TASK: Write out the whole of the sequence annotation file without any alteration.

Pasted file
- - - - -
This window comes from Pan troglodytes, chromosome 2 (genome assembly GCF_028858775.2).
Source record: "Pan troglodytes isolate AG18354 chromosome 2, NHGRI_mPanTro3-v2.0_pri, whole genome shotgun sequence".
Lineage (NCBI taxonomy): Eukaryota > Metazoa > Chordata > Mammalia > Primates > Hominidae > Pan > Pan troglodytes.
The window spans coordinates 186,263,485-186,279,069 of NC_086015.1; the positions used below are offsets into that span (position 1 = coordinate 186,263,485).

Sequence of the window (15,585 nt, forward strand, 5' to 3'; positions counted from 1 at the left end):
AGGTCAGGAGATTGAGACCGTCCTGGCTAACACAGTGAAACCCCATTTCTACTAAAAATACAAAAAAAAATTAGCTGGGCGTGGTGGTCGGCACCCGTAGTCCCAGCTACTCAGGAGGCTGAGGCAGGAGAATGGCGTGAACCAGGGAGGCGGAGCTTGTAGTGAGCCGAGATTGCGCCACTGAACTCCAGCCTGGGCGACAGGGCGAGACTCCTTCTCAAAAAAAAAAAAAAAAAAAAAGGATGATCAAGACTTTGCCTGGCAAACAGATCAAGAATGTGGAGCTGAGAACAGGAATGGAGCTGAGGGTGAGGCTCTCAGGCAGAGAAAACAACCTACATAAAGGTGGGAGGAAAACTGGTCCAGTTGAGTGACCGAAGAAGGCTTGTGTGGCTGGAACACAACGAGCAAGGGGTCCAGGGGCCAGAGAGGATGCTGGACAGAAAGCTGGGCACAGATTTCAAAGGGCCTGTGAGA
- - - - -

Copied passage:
This window comes from Pan troglodytes, chromosome 2 (genome assembly GCF_028858775.2).
Source record: "Pan troglodytes isolate AG18354 chromosome 2, NHGRI_mPanTro3-v2.0_pri, whole genome shotgun sequence".
Lineage (NCBI taxonomy): Eukaryota > Metazoa > Chordata > Mammalia > Primates > Hominidae > Pan > Pan troglodytes.
The window spans coordinates 186,263,485-186,279,069 of NC_086015.1; the positions used below are offsets into that span (position 1 = coordinate 186,263,485).

Sequence of the window (15,585 nt, forward strand, 5' to 3'; positions counted from 1 at the left end):
AGGTCAGGAGATTGAGACCGTCCTGGCTAACACAGTGAAACCCCATTTCTACTAAAAATACAAAAAAAAATTAGCTGGGCGTGGTGGTCGGCACCCGTAGTCCCAGCTACTCAGGAGGCTGAGGCAGGAGAATGGCGTGAACCAGGGAGGCGGAGCTTGTAGTGAGCCGAGATTGCGCCACTGAACTCCAGCCTGGGCGACAGGGCGAGACTCCTTCTCAAAAAAAAAAAAAAAAAAAAAGGATGATCAAGACTTTGCCTGGCAAACAGATCAAGAATGTGGAGCTGAGAACAGGAATGGAGCTGAGGGTGAGGCTCTCAGGCAGAGAAAACAACCTACATAAAGGTGGGAGGAAAACTGGTCCAGTTGAGTGACCGAAGAAGGCTTGTGTGGCTGGAACACAACGAGCAAGGGGTCCAGGGGCCAGAGAGGATGCTGGACAGAAAGCTGGGCACAGATTTCAAAGGGCCTGTGAGA